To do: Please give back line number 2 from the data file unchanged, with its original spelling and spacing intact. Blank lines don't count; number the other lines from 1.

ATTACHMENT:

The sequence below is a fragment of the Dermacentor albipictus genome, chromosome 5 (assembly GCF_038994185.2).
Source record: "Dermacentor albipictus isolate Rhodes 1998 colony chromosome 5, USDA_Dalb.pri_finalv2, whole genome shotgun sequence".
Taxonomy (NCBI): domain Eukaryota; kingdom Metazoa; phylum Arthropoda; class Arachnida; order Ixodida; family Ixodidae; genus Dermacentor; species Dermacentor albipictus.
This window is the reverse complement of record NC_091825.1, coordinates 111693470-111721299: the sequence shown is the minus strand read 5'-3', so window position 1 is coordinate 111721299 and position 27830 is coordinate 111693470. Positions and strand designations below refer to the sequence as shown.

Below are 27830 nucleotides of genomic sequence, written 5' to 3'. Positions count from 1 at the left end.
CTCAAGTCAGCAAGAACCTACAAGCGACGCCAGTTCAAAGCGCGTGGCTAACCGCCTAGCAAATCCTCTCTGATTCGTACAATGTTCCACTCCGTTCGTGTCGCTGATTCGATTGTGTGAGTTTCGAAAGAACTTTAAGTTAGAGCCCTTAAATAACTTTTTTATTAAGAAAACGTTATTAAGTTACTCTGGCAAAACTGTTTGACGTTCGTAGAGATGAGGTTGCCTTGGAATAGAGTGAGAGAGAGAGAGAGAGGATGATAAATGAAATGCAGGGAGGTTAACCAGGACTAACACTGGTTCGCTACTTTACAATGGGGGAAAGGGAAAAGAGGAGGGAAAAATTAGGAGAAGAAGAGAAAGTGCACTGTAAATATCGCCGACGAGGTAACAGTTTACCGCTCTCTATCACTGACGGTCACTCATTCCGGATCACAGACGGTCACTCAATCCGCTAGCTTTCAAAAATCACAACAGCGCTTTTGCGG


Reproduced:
Source record: "Dermacentor albipictus isolate Rhodes 1998 colony chromosome 5, USDA_Dalb.pri_finalv2, whole genome shotgun sequence".